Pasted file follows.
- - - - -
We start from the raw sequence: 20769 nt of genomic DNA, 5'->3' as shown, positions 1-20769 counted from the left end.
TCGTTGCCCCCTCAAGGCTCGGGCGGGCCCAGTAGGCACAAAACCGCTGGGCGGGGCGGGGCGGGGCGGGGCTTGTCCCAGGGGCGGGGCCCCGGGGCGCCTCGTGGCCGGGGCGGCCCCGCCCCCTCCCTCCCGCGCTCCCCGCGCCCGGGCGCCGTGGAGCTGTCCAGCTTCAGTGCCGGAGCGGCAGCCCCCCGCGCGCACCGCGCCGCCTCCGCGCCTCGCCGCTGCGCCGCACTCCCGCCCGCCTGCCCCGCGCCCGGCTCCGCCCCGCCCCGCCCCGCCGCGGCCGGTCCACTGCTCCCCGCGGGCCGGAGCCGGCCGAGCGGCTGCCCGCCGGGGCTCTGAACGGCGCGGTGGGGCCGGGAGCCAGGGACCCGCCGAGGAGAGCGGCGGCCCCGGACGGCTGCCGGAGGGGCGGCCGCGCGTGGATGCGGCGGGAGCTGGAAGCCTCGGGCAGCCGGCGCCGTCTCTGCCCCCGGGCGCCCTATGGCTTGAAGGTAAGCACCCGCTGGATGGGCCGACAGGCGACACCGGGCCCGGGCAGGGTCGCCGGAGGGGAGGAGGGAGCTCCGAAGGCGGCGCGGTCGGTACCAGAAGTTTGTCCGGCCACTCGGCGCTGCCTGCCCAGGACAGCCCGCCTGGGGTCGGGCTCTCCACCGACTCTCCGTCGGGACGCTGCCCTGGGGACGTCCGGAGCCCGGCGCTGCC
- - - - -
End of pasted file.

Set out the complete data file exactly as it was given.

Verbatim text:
We start from the raw sequence: 20769 nt of genomic DNA, 5'->3' as shown, positions 1-20769 counted from the left end.
TCGTTGCCCCCTCAAGGCTCGGGCGGGCCCAGTAGGCACAAAACCGCTGGGCGGGGCGGGGCGGGGCGGGGCTTGTCCCAGGGGCGGGGCCCCGGGGCGCCTCGTGGCCGGGGCGGCCCCGCCCCCTCCCTCCCGCGCTCCCCGCGCCCGGGCGCCGTGGAGCTGTCCAGCTTCAGTGCCGGAGCGGCAGCCCCCCGCGCGCACCGCGCCGCCTCCGCGCCTCGCCGCTGCGCCGCACTCCCGCCCGCCTGCCCCGCGCCCGGCTCCGCCCCGCCCCGCCCCGCCGCGGCCGGTCCACTGCTCCCCGCGGGCCGGAGCCGGCCGAGCGGCTGCCCGCCGGGGCTCTGAACGGCGCGGTGGGGCCGGGAGCCAGGGACCCGCCGAGGAGAGCGGCGGCCCCGGACGGCTGCCGGAGGGGCGGCCGCGCGTGGATGCGGCGGGAGCTGGAAGCCTCGGGCAGCCGGCGCCGTCTCTGCCCCCGGGCGCCCTATGGCTTGAAGGTAAGCACCCGCTGGATGGGCCGACAGGCGACACCGGGCCCGGGCAGGGTCGCCGGAGGGGAGGAGGGAGCTCCGAAGGCGGCGCGGTCGGTACCAGAAGTTTGTCCGGCCACTCGGCGCTGCCTGCCCAGGACAGCCCGCCTGGGGTCGGGCTCTCCACCGACTCTCCGTCGGGACGCTGCCCTGGGGACGTCCGGAGCCCGGCGCTGCC